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Colorado bill would put universal free meals up for a vote

The bill, which would provide universal free meals to students in the state, would only go into effect if state voters approved it during the upcoming election in November.
A student receives lunch in the cafeteria.
Photo: Shutterstock

Colorado lawmakers have introduced a bill that would provide universal free meals at school to all students in the state beginning in the 2023-2024 school year.

The bill would only go into effect if Colorado voters approve the measure during the 2022 general election held in November.

If passed, HB 22-1414 would provide free meals to all students without exception. The meals would cost $100 million annually and would be funded by taxing residents who make over $300,000 a year.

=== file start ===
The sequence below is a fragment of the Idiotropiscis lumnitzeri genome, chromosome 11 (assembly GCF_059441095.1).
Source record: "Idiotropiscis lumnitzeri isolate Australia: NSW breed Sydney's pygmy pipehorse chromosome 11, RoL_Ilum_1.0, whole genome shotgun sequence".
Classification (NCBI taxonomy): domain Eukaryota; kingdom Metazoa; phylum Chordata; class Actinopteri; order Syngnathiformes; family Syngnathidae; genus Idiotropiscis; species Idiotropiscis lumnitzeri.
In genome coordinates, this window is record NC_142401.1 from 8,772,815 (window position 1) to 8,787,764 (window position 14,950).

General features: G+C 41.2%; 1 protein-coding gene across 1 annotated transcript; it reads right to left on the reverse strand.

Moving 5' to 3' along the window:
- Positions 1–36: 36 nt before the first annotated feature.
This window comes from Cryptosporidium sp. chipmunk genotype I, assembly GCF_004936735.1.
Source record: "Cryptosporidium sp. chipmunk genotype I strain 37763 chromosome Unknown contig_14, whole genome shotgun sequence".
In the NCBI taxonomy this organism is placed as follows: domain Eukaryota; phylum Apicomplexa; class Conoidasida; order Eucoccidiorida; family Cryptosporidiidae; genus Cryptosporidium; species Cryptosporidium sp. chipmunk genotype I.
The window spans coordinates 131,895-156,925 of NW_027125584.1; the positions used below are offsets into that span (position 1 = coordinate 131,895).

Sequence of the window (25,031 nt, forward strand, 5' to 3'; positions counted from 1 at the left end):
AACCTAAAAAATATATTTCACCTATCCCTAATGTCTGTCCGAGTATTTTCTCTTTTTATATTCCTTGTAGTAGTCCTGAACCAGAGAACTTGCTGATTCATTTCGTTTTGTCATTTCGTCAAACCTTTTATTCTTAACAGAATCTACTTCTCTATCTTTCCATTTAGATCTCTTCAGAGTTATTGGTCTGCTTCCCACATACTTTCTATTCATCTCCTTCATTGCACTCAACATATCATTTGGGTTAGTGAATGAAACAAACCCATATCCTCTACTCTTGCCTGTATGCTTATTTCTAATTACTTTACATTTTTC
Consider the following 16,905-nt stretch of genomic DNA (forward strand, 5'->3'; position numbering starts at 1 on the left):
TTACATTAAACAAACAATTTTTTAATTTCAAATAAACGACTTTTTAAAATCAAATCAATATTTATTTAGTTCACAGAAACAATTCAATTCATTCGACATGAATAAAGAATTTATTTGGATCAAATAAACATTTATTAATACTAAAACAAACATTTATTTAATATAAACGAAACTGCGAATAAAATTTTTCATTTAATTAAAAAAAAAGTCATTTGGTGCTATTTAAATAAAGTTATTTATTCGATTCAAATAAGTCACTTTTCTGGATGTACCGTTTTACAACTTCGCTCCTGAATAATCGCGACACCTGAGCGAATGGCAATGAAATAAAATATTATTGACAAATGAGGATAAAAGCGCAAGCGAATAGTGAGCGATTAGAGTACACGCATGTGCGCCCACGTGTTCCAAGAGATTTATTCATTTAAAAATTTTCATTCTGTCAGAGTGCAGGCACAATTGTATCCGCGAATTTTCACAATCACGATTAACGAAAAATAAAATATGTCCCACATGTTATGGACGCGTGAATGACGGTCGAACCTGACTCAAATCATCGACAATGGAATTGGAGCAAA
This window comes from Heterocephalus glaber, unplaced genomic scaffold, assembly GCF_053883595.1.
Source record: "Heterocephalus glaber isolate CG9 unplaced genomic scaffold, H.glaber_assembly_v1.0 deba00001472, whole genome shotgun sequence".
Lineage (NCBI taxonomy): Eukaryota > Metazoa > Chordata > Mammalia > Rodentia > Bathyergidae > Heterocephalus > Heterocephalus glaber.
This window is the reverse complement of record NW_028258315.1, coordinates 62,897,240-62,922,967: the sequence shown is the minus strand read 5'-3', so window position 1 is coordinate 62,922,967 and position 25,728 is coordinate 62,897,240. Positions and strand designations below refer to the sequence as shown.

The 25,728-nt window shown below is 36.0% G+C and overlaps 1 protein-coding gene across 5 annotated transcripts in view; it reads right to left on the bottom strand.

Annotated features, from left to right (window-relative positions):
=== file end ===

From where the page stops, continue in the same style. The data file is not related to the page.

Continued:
HB 22-1414 would also provide additional financial assistance to schools to allow them to offer a stipend for school foodservice workers or increase their wages. Schools would also have the opportunity to receive local food purchasing grants if they create a parent and student advisory committee on food purchasing.

As the child nutrition waivers that allowed schools to provide universal free meals during the pandemic expire next month, other states are also introducing bills that would provide free meals to students. Massachusetts and Vermont, for example, are looking at using state funding to extend universal free meals for students for the upcoming school year.

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